Laurens: Metallica, In Solitude, Absu, Burning Witch, Alkerdeel, Morbus Chron, Bathory,… It goes on. Lately I’ve been listening to a lot of the stuff from Nordvis and Haeresis Noviomagi, as well as to Interpol and Sad Lovers and Giants.
Lee Ranaldo or Thurston Moore?
Jeffrey: Tough one, I feel like Sonic Youth works together as an inseparable unit. Nothing is overplayed, it feels as if they are all trying to play behind each other. If I’d have to choose, it would be Kim Gordon for her vicious vocal style. Honorable mention for Lee Ranaldo’s vocals and lyrics on “Mote”.
Jeffrey: Nevermind. I love the repetitive pummelling of songs like “Smells Like Teen Spirit”, “Breed” and “On A Plain”.
Laurens: I’ve never really listened that much to Nirvana actually, I don’t know why.
Jeffrey: If Darkthrone is good ice cream, Behemoth is simply a bad piece of ice cream.
Hendrik: Amenra for sure, they’ve taken me on some spectacular trips, in all sorts of meaning of the word. The Devil’s Blood does have a different kind of beauty which I do treasure too.
Laurens: The Devil’s Blood, but Amenra holds a special place as well. Both bands strike some heavy chords for me.
Laurens: I’m definitely going next year. It’s an amazing festival, and I’ve been aching to see Oranssi Pazuzu (among others) live for a while. As for playing on festivals: as long as they have beer for breakfast, beer for lunch, and beer for dinner, I’m good.
A few months ago you performed at Retranchement together with Celestial Wolves and Swamp Machine – can you explain the location a bit because it was a bit difficult to understand through the graphic Facebook announcement?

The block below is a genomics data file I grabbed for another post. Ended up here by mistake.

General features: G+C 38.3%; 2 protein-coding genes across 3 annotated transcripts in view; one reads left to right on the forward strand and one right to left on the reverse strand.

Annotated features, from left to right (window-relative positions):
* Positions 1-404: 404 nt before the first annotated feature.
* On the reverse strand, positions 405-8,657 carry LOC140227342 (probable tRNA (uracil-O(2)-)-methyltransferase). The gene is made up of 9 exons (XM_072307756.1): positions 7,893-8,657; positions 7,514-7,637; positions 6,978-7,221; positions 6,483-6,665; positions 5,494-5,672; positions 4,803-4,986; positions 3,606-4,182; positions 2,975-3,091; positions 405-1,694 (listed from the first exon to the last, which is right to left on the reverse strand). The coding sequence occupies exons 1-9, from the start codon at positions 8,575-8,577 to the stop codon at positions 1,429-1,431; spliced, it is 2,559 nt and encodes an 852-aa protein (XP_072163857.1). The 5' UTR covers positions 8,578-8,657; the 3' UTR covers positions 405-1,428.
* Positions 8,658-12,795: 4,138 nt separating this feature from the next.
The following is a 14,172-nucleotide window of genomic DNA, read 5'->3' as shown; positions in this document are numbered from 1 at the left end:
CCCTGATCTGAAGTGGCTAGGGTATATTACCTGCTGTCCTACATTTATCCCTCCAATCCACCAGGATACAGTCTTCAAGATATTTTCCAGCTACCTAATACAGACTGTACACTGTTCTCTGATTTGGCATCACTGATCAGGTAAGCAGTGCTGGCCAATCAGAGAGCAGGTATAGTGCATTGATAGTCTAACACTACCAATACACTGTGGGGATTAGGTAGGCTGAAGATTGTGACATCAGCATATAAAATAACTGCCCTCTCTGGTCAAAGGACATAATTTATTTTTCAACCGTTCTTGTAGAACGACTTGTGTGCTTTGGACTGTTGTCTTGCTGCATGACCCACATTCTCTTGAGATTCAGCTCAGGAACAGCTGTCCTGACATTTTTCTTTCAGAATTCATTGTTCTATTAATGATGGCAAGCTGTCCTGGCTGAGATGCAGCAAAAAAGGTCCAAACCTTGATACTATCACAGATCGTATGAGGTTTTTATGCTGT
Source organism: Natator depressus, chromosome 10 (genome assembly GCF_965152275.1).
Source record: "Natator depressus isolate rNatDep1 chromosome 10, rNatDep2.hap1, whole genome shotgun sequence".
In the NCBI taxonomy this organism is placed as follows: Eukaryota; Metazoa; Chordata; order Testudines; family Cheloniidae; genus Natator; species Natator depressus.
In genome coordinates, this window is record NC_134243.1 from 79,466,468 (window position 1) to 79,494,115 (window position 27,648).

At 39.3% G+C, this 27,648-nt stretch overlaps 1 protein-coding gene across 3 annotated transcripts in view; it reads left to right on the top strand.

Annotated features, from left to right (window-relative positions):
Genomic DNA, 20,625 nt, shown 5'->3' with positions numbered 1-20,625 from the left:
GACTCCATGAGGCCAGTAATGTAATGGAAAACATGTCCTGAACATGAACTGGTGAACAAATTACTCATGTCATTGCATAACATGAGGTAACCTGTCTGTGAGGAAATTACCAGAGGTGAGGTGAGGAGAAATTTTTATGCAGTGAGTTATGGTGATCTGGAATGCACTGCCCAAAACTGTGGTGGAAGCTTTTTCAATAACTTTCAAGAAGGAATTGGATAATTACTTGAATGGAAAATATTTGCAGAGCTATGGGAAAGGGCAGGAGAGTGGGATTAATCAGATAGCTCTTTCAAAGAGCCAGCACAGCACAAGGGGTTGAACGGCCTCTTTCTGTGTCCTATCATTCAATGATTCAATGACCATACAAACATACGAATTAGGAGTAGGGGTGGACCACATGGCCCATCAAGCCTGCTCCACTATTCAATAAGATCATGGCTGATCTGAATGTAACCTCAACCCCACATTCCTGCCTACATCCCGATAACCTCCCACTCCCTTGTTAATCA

"As long as they have beer for breakfast, beer for lunch, and beer for dinner, I’m good."
In general, how important is history to you? Obviously you named your band after a historic event.
Laurens: I’m studying history at the University here in Ghent, It’s where I’m learning how to count. So for me it’s important. Haha, I get that it sounds probable but Witch Trail isn’t named after that.
Jeffrey: The way we make our music hinges more on wonderment and curiosity than on wanting to fit in, and fitting in means not doing certain things. It’s not “anything goes” though. I recently managed to write something the rest of the band found too ridiculous to play, which is in a way a compliment.
Laurens: Thanks for having us. Likewise, hopefully soon!